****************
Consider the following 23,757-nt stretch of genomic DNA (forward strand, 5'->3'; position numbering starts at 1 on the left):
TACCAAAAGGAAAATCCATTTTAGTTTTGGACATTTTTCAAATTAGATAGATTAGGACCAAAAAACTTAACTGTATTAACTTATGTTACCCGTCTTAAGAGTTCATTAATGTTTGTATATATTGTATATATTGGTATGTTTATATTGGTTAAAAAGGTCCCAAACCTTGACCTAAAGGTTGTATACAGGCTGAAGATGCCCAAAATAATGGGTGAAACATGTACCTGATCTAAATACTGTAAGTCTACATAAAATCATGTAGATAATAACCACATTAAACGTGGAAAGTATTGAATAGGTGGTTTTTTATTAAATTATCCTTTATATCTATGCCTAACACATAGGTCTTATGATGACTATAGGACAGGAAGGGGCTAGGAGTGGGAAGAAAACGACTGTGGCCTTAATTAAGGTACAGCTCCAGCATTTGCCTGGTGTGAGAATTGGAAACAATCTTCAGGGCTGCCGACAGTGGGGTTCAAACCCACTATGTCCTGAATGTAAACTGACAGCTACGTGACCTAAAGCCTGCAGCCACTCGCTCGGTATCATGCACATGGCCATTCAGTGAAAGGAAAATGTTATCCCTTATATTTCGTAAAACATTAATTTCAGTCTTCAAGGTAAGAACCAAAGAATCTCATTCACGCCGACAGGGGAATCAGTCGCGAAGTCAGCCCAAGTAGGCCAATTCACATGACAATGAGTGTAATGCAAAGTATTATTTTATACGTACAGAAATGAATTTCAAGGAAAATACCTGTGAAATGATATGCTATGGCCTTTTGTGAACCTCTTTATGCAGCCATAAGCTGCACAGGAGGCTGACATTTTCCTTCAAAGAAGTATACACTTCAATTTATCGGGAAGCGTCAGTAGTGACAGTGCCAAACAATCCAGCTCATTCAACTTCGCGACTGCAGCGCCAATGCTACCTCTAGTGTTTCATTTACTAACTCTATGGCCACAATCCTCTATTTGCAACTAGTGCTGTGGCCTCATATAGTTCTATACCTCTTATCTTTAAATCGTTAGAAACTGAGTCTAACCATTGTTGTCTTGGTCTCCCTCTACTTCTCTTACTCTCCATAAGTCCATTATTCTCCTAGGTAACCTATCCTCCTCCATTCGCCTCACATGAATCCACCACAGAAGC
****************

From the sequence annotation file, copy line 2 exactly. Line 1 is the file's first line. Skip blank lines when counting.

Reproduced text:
TACCAAAAGGAAAATCCATTTTAGTTTTGGACATTTTTCAAATTAGATAGATTAGGACCAAAAAACTTAACTGTATTAACTTATGTTACCCGTCTTAAGAGTTCATTAATGTTTGTATATATTGTATATATTGGTATGTTTATATTGGTTAAAAAGGTCCCAAACCTTGACCTAAAGGTTGTATACAGGCTGAAGATGCCCAAAATAATGGGTGAAACATGTACCTGATCTAAATACTGTAAGTCTACATAAAATCATGTAGATAATAACCACATTAAACGTGGAAAGTATTGAATAGGTGGTTTTTTATTAAATTATCCTTTATATCTATGCCTAACACATAGGTCTTATGATGACTATAGGACAGGAAGGGGCTAGGAGTGGGAAGAAAACGACTGTGGCCTTAATTAAGGTACAGCTCCAGCATTTGCCTGGTGTGAGAATTGGAAACAATCTTCAGGGCTGCCGACAGTGGGGTTCAAACCCACTATGTCCTGAATGTAAACTGACAGCTACGTGACCTAAAGCCTGCAGCCACTCGCTCGGTATCATGCACATGGCCATTCAGTGAAAGGAAAATGTTATCCCTTATATTTCGTAAAACATTAATTTCAGTCTTCAAGGTAAGAACCAAAGAATCTCATTCACGCCGACAGGGGAATCAGTCGCGAAGTCAGCCCAAGTAGGCCAATTCACATGACAATGAGTGTAATGCAAAGTATTATTTTATACGTACAGAAATGAATTTCAAGGAAAATACCTGTGAAATGATATGCTATGGCCTTTTGTGAACCTCTTTATGCAGCCATAAGCTGCACAGGAGGCTGACATTTTCCTTCAAAGAAGTATACACTTCAATTTATCGGGAAGCGTCAGTAGTGACAGTGCCAAACAATCCAGCTCATTCAACTTCGCGACTGCAGCGCCAATGCTACCTCTAGTGTTTCATTTACTAACTCTATGGCCACAATCCTCTATTTGCAACTAGTGCTGTGGCCTCATATAGTTCTATACCTCTTATCTTTAAATCGTTAGAAACTGAGTCTAACCATTGTTGTCTTGGTCTCCCTCTACTTCTCTTACTCTCCATAAGTCCATTATTCTCCTAGGTAACCTATCCTCCTCCATTCGCCTCACATGAATCCACCACAGAAGC